“Emotions are neither right nor wrong. It’s what you do with them that matters.” I have a vague notion that I’m quoting someone here, but it’s mine now. I’ve said it so often in our home that my teens can chant it along with me.

Good!

We can start teaching that at toddlerhood, when a child is told “You may be angry, but you may not scream (hit, bite, kick, spit, whatever).” Or, “I know taking a nap makes you sad, but your body needs the rest. You will feel better when you wake up.” Or. “You want that toy, but it’s Suzie’s turn now.”

I often am heard to say, “If you need to cry, cry quietly.”

Unreasonable? No, since they can pretty well uniformly manage it, from about two and a half, and even earlier, depending on the child. Disrespectful? No, because I’m not saying they may not feel the emotion, or that the emotion is wrong or bad, only that they must moderate its expression.

So, Ms/Mr. Enraged Toddler. You can be angry, very, very angry! You can stomp your feet. You can scowl and pout. You can not like me right now. You can tell me to go away. (And I will, assuming it’s safe for me to do so.)

But “hate”?

Nope. You don’t know what the word means, and I hope you never do. I can safely bet that those of us who do know what it means rather wish we hadn’t had to live through the experience that engendered it.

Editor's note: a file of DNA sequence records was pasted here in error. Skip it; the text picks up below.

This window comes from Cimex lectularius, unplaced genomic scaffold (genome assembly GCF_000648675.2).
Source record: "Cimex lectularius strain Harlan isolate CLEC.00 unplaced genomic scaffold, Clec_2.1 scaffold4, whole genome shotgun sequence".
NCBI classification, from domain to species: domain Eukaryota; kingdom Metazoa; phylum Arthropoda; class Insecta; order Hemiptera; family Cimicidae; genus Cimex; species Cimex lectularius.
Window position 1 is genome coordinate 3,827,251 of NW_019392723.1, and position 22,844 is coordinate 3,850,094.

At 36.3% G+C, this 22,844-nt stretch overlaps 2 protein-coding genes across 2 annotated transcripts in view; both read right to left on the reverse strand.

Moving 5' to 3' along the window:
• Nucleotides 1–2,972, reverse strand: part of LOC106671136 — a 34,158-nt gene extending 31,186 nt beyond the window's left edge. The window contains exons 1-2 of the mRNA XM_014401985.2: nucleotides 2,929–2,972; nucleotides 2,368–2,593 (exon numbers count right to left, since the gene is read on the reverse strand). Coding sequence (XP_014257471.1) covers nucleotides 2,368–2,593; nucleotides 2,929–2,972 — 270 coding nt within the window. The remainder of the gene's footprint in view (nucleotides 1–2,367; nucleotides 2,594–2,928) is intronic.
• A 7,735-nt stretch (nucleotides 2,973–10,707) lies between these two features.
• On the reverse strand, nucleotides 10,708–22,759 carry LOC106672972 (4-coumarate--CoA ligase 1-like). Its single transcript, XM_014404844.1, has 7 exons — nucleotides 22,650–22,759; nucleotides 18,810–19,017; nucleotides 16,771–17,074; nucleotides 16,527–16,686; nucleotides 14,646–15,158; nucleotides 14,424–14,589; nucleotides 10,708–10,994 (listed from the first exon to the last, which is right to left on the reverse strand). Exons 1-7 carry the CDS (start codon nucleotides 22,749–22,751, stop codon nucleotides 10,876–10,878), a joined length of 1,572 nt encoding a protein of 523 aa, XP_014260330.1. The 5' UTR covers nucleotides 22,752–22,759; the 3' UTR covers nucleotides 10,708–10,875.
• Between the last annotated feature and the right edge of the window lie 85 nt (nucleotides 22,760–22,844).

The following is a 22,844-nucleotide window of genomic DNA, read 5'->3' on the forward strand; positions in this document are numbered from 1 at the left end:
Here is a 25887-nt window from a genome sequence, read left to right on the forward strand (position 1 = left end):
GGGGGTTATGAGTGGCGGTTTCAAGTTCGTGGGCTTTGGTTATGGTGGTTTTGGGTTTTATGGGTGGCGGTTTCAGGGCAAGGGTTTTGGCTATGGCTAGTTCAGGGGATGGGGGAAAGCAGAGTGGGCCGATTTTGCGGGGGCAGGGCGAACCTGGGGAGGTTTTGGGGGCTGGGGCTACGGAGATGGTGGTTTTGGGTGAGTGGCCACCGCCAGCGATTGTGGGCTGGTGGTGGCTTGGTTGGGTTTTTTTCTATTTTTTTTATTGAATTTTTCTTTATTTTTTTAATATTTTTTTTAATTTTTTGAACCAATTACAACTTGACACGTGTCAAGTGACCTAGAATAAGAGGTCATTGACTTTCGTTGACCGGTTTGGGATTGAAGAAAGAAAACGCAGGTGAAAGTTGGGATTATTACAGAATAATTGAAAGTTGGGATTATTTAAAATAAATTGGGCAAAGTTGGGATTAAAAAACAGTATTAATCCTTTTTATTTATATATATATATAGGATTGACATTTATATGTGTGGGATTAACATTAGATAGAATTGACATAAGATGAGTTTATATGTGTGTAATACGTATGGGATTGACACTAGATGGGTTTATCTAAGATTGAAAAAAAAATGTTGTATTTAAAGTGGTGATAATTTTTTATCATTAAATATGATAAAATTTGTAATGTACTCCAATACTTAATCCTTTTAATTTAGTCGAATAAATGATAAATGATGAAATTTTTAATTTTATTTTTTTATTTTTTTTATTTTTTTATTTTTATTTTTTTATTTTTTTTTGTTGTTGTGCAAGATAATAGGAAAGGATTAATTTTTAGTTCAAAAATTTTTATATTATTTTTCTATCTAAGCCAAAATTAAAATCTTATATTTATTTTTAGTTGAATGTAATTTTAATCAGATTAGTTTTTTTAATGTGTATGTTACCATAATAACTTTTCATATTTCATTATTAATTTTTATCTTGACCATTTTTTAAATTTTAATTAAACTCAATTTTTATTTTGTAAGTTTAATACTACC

Don’t be afraid to put limits on the expression of your child’s emotions. Not the feeling of them, but their expression. Feeling an emotion is always acceptable. Emotions are morally neutral. How you act on them is not. Learning to respond constructively to your emotions is merely part of learning to exist in a world shared by millions of other people, all with their own emotional centres, all worthy of their piece of the planet.

Instead of a blanket tolerance of any and all emotional expression, try this:

“You can be [insert emotion here], but you may not [insert behaviour here], but you can [insert alternate expression here].”

And the carrot at the end of this stick? If you start when they’re two, you’ll have a way easier time of it when they’re twelve…

November 14, 2008 Posted by | aggression, parenting, tantrums, the dark side | , , , , | 13 Comments